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Justin Egli

Visiting an ancient Japanese cross-dressing festival

Ofudamaki was established in 1688 when mothers gave their clothes to male Shinto dancers in the hope of bringing them protection from cholera

As I step off the train at Totsuka, a small station ten minutes away from Yokohama, it begins to pour. Hundreds of people in colourful kimonos rush for cover, juggling thin plates of yakisoba (fried noodles) and cans of beer. Kids with replica toy guns chase each other down dark alleyways, while stall owners frantically scramble to unwind their awnings before their stock turns to mush.

I pass an elementary school which has recently been painted white. The sky is so heavy with clouds that I can’t see where the school ends and the sky begins. I ask a policeman for directions. He nods down the street. I continue. The sky is grey and ominous, and the thunder hits just as I reach Yasaka shrine. Trying (and failing) to take shelter, I accidentally bump into an old woman while walking up the steps to the shrine. "Sumimasen," (excuse me) I say. No problem, she smiles. Actually, it’s not a woman after all. It’s a man caked in thick white make-up and lashings of eyeliner.

This is Ofudamaki, an obscure festival held once a year in a nondescript area 50 km from Tokyo. 364 days of the year, the shrine goes unnoticed and untouched. Today though, two-dozen men dressed as women invade it and begin dancing in a circle, thrusting their hips in unison and singing traditional songs. Japan has a long history of cross-dressing, with both traditional kabuki theatre and modern-day cosplay both embracing it. For centuries, kabuki actors have been dressing as beautiful women, with young males – known as wakashu – playing the onnagata (female) role. Japan isn’t alone in this respect of course. English theatre during Shakespeare’s day was a male-only affair, with young boys playing the female parts. However, as time passed, women entered the scene. In kabuki, this never happened.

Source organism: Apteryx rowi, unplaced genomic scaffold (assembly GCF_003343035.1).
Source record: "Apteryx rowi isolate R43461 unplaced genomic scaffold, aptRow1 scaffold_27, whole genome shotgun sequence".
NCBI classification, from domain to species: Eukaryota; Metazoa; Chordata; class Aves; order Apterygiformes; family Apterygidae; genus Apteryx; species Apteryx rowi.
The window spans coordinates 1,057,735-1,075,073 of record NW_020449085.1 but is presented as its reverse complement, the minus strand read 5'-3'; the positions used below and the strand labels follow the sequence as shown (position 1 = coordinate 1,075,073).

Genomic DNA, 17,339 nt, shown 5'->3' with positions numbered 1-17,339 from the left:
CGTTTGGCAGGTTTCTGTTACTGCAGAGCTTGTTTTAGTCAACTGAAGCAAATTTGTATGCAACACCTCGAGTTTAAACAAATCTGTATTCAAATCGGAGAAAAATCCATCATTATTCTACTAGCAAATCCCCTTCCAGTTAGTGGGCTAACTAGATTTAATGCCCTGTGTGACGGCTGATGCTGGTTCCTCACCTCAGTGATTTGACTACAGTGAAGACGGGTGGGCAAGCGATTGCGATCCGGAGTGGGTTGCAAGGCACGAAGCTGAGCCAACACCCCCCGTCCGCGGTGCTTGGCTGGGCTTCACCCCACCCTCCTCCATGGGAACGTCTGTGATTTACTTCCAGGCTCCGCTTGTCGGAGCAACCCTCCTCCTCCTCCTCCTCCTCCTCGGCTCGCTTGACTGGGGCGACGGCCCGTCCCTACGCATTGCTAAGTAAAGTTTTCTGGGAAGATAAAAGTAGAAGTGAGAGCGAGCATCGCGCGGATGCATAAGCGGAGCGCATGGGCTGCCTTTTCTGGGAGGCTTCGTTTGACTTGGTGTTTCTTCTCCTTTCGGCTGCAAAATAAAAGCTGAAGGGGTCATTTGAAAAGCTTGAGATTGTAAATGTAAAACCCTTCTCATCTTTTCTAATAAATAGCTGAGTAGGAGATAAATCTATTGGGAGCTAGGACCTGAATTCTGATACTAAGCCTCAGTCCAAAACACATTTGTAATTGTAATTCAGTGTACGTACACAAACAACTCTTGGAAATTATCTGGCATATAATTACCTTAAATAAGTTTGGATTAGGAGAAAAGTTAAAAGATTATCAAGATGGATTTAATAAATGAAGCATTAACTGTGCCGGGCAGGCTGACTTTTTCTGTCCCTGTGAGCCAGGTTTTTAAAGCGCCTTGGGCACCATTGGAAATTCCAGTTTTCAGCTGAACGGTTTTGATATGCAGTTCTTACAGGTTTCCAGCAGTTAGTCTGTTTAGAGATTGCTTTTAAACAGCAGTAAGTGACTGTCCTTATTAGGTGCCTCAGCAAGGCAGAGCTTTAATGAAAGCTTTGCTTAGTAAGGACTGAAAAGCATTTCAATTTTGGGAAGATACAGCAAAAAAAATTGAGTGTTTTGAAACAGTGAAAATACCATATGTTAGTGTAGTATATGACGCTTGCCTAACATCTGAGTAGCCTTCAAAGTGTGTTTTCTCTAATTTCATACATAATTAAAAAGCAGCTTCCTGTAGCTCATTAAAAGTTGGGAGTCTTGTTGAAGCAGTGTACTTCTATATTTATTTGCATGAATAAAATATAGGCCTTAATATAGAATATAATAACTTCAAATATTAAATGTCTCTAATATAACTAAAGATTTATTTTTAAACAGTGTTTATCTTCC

As far as festivals go, Ofudamaki, has rather ominous origins. The festival was originally established during a deadly cholera outbreak in 1688 when mothers gave their clothes to male Shinto dancers in the hopes of bringing protection to themselves and their children. And so, once a year, local men, dressed in women's kimono and traditional make-up, travel around the neighbourhood, stopping periodically to chant and release ofuda (fortunes written on paper strips) into the crowd. It is said that visitors who are lucky enough to receive ofuda will be safe from harm for the next year.

As the skies cleared, so did the crowds, leaving the shade of the shrine to join the dancers as they paraded down the street. Against a backdrop of humidity, hundreds sang in chorus, with rows upon rows of yellow teeth showing through white make-up. Enchanting, surreal and even a little ghoulish, Ofudamaki is a festival caked in make-up and tradition, and one of the most interesting Japanese festivals I've been to.